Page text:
Jacksonville High School good girl prom dress guide: How one school demeaned female students while appropriating its standard for virtuous female behavior.
Students slut shamed by dress code flier illustrating what clothing defines a “good girl” at a Florida high school prom were posted in classrooms this past Monday.
Jacksonville, Florida high school, Stanton Preparatory Academy faced backlash to the administration after a teacher posted a flyer with four images of formal attire directed at girls, three negatively displayed and one labeled “good girl”.
— Milind Mishra (@meekmilind) March 27, 2017
According to a Twitter video posted by a student, the administration formally apologized for the flyers Tuesday morning.
“Please do accept my apology for this poor delivery of information, our intent is to make sure that prom is enjoyable and memorable.” Stanton College Principal Nongongoma Majova-Seane said in a statement via KFVS.
The display of prom dress photos at Stanton College Prep is not appropriate or an approved policy. Images were removed on Mon. #SCPgoodgirl
— DCPS (@DuvalSchools) March 28, 2017
According to Duval County Public Schools, the post was made by a teacher and does not represent the district.
“Both students and staff have been informed this was not acceptable or appropriate guidance for prom dress attire,” Laureen Ricks told the New York Post on behalf of the Duval County Public Schools.
However briefly posted, the offending flier speaks to a larger issue of underage girls being sexualized at their schools and punished for their clothing choices.
“There’s a problem with this dress code that’s been outdated, stigmatizes the female body, and you need to do something about it and fix it,” posted Stanton Senior Anthony Paul on twitter, directing his message to Duval County Public Schools. (TWITTER https://twitter.com/anthonyrpaul?lang=en)
As much as the school or teachers may have sought to “offer its guidance’ as to what it considers virtuous behavior and of decorum, the Jacksonville High School prom dress guide concept proves itself to be destructive – the burden is not on girls to cover themselves, the burden is on all students to maintain proper conduct at school.
Schools are supposed to project the image of an ideal society. They are an escape from the harsh realities of an unjust world. We protect our children from racism, sexism and bigotry while they attend school until graduation. We have zero tolerance policies to violence and drugs in schools because of the impact felt upon students health and futures success.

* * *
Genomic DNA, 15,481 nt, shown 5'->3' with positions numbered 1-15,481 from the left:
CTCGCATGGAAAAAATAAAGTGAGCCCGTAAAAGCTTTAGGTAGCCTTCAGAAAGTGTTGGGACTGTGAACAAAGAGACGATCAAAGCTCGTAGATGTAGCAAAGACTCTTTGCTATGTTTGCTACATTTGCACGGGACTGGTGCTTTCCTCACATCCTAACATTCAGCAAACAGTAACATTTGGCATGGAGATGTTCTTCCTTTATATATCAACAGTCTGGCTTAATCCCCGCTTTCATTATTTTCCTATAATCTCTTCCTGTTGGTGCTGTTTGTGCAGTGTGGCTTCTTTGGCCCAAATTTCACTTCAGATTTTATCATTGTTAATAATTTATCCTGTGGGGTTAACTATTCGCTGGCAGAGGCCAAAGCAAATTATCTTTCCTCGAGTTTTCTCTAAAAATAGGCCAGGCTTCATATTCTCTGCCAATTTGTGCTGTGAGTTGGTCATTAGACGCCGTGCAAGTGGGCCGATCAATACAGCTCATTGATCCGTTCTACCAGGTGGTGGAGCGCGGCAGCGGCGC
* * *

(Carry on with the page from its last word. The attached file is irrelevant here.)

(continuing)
Sarah Dew-Reeves, a licensed clinical psychologist at Nautilus Behavioral Health, said of the issue “I certainly can see that others messages were being conveyed besides just a dress code”.
Speaking about the flyers “It seems like the goodness of those girls would be equated with their physical appearance.” Dew-Reeves said.
Policies should be gender neutral regarding students behavior and dress. If male identified students can not wear loose shirts and baggy clothing, then the same must apply to all students. If tight shirts are forbidden they must be forbidden for all students, not simply those whose records indicate female sex.
As gender activism comes more to the forefront every day, and gender rights feature prominently in news stories, antiquated issues like policing clothing of young girls enrolled in school become more repugnant.
Making your own decisions regarding what you wear is part of being an adult.
Choosing what you want to wear to celebrate your academic year is a right that should be available to all students of any gender. A school administration has no place telling young girls that a dress they will wear one night of their lives is an embodiment of their character.
— sailor jupiter (@madisonyardsale) March 28, 2017
Stanton College Prep, Jax FL
#1 in the state
#3 in the region
#6 in the nation
last in respect #scpgoodgirl
— Cooper Connelly (@Coop_Connelly) March 28, 2017